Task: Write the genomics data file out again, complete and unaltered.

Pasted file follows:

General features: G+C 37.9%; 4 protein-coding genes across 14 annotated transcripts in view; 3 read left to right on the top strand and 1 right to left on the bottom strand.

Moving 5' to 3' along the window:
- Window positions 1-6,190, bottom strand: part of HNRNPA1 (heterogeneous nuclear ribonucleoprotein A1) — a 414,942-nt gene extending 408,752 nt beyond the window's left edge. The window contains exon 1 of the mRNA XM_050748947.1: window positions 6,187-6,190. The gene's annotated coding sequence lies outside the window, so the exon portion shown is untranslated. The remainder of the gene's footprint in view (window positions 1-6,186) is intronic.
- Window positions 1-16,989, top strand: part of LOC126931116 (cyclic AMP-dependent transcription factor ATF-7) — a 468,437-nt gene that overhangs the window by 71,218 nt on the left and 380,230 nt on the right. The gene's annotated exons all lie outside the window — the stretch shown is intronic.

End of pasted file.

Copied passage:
General features: G+C 37.9%; 4 protein-coding genes across 14 annotated transcripts in view; 3 read left to right on the top strand and 1 right to left on the bottom strand.

Moving 5' to 3' along the window:
- Window positions 1-6,190, bottom strand: part of HNRNPA1 (heterogeneous nuclear ribonucleoprotein A1) — a 414,942-nt gene extending 408,752 nt beyond the window's left edge. The window contains exon 1 of the mRNA XM_050748947.1: window positions 6,187-6,190. The gene's annotated coding sequence lies outside the window, so the exon portion shown is untranslated. The remainder of the gene's footprint in view (window positions 1-6,186) is intronic.
- Window positions 1-16,989, top strand: part of LOC126931116 (cyclic AMP-dependent transcription factor ATF-7) — a 468,437-nt gene that overhangs the window by 71,218 nt on the left and 380,230 nt on the right. The gene's annotated exons all lie outside the window — the stretch shown is intronic.